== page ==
In the book Phil Carson, who signed AC/DC to Atlantic, calls it “one of the most crass decisions ever made by a record-company executive” and believes it undermined sales of For Those About to Rock.

8. “Down Payment Blues”
(Powerage, 1978)

This is one of the best songs off Powerage -- perhaps the high point of Bon Scott as a lyricist -- but also significant for its connection to “Back in Black”. There are key lines in it: Sitting in my Cadillac / Listening to my radio / Suzy baby get on in / Tell me where she wanna go / I'm living in a nightmare / She's looking like a wet dream / I got myself a Cadillac / But I can't afford the gasoline.

Bon loved writing about Cadillacs. He mentions them in “Rocker” off the Australian version of TNT and the international release of Dirty Deeds Done Dirt Cheap: Got slicked black hair / Skin tight jeans / Cadillac car and a teenage dream.

Then you get to “Back in Black”. Bon’s dead but the lyrics have this spooky connection to “Down Payment Blues”: Back in the back / Of a Cadillac / Number one with a bullet, I’m a power pack.

Why was Brian singing about riding around in Cadillacs? He’d just joined AC/DC, wasn’t earning a lot and was on his best behavior. Bon had a reason to be singing about money. He was writing all the songs and just had a breakthrough album with Highway to Hell. Which begs the question: Could Bon also have written or part written the lyrics to “Back in Black”?

Bon’s late mother Isa said in 2006: “The last time we saw him was Christmas ’79, two months before he died. [Bon] told me he was working on the Back in Black album and that that was going to be it; that he was going to be a millionaire.”

7. “You Shook Me All Night Long”
(Back in Black, 1980)

Everyone knows and loves this song; it’s played everywhere. Shania Twain and Celine Dion have covered it. It’s one of AC/DC’s standbys. But who wrote it?

Former Mötley Crüe manager Doug Thaler is convinced Bon Scott, who’d passed away before the album was recorded, being replaced by Brian Johnson, wrote the lyrics. In fact he told me, “You can bet your life that Bon Scott wrote the lyrics to ‘You Shook Me All Night Long’.” That’s a pretty strong statement from a guy who used to be AC/DC’s American booking agent and knew the band intimately. I look into this claim in some depth in the book and draw my own conclusions.

I’m convinced Bon wrote it. In my opinion only Bon would have written a line like “She told me to come but I was already there.” Brian never matched the verve or wit of Bon in his lyrics and it’s why I think so much of AC/DC’s mid-'80s output suffers even when the guitar work of the Youngs was as good as it ever was.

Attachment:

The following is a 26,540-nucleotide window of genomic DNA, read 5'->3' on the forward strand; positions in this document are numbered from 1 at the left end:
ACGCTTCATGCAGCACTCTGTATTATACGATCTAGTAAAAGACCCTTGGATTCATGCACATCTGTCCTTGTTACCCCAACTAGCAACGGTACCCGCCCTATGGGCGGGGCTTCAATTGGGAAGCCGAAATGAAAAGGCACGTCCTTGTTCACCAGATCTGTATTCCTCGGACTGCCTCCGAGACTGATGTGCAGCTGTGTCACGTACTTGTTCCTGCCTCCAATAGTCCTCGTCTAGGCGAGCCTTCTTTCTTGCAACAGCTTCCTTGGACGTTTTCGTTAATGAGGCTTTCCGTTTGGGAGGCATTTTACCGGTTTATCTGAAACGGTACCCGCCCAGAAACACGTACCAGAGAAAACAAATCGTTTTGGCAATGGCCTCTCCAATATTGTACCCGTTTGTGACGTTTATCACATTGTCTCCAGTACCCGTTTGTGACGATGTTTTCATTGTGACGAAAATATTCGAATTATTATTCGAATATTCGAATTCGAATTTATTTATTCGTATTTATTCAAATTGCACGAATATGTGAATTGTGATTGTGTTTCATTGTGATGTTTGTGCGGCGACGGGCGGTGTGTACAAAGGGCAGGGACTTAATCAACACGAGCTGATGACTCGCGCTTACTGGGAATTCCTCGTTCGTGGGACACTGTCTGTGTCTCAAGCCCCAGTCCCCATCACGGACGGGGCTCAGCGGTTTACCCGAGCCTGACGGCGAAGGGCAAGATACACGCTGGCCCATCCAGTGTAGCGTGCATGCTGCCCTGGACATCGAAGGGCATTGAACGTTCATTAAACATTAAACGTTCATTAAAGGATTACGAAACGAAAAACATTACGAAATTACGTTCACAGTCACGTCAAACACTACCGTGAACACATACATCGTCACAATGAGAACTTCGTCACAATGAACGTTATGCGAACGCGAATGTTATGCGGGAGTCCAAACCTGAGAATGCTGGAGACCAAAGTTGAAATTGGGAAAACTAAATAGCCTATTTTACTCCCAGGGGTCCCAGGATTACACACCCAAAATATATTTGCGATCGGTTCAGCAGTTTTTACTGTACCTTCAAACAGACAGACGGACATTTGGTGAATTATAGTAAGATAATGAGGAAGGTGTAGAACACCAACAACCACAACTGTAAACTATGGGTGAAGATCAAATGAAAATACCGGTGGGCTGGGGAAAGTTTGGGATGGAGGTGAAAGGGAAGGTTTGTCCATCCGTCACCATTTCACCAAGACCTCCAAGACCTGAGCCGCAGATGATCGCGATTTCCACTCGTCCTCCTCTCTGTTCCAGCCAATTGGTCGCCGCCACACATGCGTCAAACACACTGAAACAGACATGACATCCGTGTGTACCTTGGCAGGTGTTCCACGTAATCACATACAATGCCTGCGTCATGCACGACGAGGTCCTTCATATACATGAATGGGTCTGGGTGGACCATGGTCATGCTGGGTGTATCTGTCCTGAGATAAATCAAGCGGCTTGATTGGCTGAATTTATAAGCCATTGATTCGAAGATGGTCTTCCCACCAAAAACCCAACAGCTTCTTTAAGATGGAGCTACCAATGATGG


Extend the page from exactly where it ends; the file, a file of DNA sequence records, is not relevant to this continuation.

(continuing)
But what’s also really interesting about this song in light of the recent hullabaloo over Taurus and Led Zeppelin is how much the opening guitar riff sounds similar to Head East’s “Never Been Any Reason”. I didn’t know a hell of a lot about Head East before I started working on this book, but came across “Never Been Any Reason” in the process of doing my research and was blown away when I heard it for the first time. AC/DC opened for Head East in Milwaukee in 1977. So the two bands crossed paths.

6. “Rock ’N’ Roll Damnation”
(Powerage, 1978)

It’s hard to get my head around the fact Mick Wall, the British rock writer and author of AC/DC: Hell Ain’t a Bad Place to Be, called this “a two-bit piece of head-bopping guff.” Not sure what track he was listening to when he wrote that -- maybe he was having a bad day -- but for me it’s one of the last of AC/DC’s classic boogie tracks and probably the best.

Mark Evans loves it almost as much as he loves “Highway to Hell". It has everything you want in an AC/DC song plus shakers, tambourines and handclaps, a real Motown touch that George Young and Harry Vanda brought to bear on the recording. They did something similar with the John Paul Young hit “Love Is in the Air”. Percussion was an underlying feature of many early AC/DC songs. This one really grooves. I never get tired of hearing it.

“Rock ’n’ Roll Damnation” was AC/DC’s first hit in the UK charts and a lot of the credit has to go to Michael Klenfner, best known as the fat guy with the moustache who stops Jake and Elwood backstage in the final reel of The Blues Brothers and offers them a recording contract. He was senior vice-president at Atlantic at the time, and insisted the band go back and record a radio-worthy single after they delivered the first cut of Powerage to New York.

Michael was a real champion of AC/DC behind the scenes at Atlantic, and never got the recognition he was due while he was still alive (he passed away in 2009). He ended up having a falling out with Atlantic president Jerry Greenberg over the choice of producer for Highway to Hell and got fired. But it was Klenfner who arguably did more for the band than anyone else while they were at Atlantic. His story deserves to be known by the fans.